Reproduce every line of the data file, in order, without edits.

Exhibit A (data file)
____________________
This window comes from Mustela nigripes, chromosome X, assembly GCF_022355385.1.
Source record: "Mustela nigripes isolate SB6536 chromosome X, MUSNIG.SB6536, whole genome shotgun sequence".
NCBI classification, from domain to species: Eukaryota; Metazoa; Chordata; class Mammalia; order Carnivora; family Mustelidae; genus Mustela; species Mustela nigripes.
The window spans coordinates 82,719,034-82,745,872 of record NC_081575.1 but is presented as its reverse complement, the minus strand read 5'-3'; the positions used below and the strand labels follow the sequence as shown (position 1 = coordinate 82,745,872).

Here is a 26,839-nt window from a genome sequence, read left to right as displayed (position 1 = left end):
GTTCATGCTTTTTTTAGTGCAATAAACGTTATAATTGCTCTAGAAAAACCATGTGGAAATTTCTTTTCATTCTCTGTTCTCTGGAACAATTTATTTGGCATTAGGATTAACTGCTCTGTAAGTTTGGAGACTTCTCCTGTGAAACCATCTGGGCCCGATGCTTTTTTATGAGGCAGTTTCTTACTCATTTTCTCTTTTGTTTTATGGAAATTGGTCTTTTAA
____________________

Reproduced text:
This window comes from Mustela nigripes, chromosome X, assembly GCF_022355385.1.
Source record: "Mustela nigripes isolate SB6536 chromosome X, MUSNIG.SB6536, whole genome shotgun sequence".
NCBI classification, from domain to species: Eukaryota; Metazoa; Chordata; class Mammalia; order Carnivora; family Mustelidae; genus Mustela; species Mustela nigripes.
The window spans coordinates 82,719,034-82,745,872 of record NC_081575.1 but is presented as its reverse complement, the minus strand read 5'-3'; the positions used below and the strand labels follow the sequence as shown (position 1 = coordinate 82,745,872).

Here is a 26,839-nt window from a genome sequence, read left to right as displayed (position 1 = left end):
GTTCATGCTTTTTTTAGTGCAATAAACGTTATAATTGCTCTAGAAAAACCATGTGGAAATTTCTTTTCATTCTCTGTTCTCTGGAACAATTTATTTGGCATTAGGATTAACTGCTCTGTAAGTTTGGAGACTTCTCCTGTGAAACCATCTGGGCCCGATGCTTTTTTATGAGGCAGTTTCTTACTCATTTTCTCTTTTGTTTTATGGAAATTGGTCTTTTAA